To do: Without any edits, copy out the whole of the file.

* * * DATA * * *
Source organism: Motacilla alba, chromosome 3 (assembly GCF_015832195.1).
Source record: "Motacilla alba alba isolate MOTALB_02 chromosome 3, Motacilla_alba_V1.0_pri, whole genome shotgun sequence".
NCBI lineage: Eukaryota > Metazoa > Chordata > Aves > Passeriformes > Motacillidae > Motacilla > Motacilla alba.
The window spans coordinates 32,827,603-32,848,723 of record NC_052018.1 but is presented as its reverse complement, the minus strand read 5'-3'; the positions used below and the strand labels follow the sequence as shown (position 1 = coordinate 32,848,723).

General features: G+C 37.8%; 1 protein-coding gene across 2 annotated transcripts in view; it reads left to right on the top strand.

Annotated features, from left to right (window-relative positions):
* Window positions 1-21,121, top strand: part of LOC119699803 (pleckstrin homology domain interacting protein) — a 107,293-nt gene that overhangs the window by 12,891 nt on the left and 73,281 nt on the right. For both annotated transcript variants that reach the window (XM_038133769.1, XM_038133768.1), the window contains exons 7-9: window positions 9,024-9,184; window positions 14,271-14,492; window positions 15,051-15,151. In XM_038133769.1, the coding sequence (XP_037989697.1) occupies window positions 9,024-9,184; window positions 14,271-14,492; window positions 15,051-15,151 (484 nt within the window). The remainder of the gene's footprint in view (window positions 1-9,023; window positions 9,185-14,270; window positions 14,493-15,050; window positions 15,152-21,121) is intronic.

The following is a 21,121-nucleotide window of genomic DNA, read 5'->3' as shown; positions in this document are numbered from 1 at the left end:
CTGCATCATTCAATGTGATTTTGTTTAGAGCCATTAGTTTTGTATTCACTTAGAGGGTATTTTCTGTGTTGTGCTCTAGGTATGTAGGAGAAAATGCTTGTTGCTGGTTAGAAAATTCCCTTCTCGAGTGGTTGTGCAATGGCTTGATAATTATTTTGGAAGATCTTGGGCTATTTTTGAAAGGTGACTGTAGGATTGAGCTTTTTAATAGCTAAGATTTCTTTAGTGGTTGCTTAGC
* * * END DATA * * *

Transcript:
Source organism: Motacilla alba, chromosome 3 (assembly GCF_015832195.1).
Source record: "Motacilla alba alba isolate MOTALB_02 chromosome 3, Motacilla_alba_V1.0_pri, whole genome shotgun sequence".
NCBI lineage: Eukaryota > Metazoa > Chordata > Aves > Passeriformes > Motacillidae > Motacilla > Motacilla alba.
The window spans coordinates 32,827,603-32,848,723 of record NC_052018.1 but is presented as its reverse complement, the minus strand read 5'-3'; the positions used below and the strand labels follow the sequence as shown (position 1 = coordinate 32,848,723).

General features: G+C 37.8%; 1 protein-coding gene across 2 annotated transcripts in view; it reads left to right on the top strand.

Annotated features, from left to right (window-relative positions):
* Window positions 1-21,121, top strand: part of LOC119699803 (pleckstrin homology domain interacting protein) — a 107,293-nt gene that overhangs the window by 12,891 nt on the left and 73,281 nt on the right. For both annotated transcript variants that reach the window (XM_038133769.1, XM_038133768.1), the window contains exons 7-9: window positions 9,024-9,184; window positions 14,271-14,492; window positions 15,051-15,151. In XM_038133769.1, the coding sequence (XP_037989697.1) occupies window positions 9,024-9,184; window positions 14,271-14,492; window positions 15,051-15,151 (484 nt within the window). The remainder of the gene's footprint in view (window positions 1-9,023; window positions 9,185-14,270; window positions 14,493-15,050; window positions 15,152-21,121) is intronic.

The following is a 21,121-nucleotide window of genomic DNA, read 5'->3' as shown; positions in this document are numbered from 1 at the left end:
CTGCATCATTCAATGTGATTTTGTTTAGAGCCATTAGTTTTGTATTCACTTAGAGGGTATTTTCTGTGTTGTGCTCTAGGTATGTAGGAGAAAATGCTTGTTGCTGGTTAGAAAATTCCCTTCTCGAGTGGTTGTGCAATGGCTTGATAATTATTTTGGAAGATCTTGGGCTATTTTTGAAAGGTGACTGTAGGATTGAGCTTTTTAATAGCTAAGATTTCTTTAGTGGTTGCTTAGC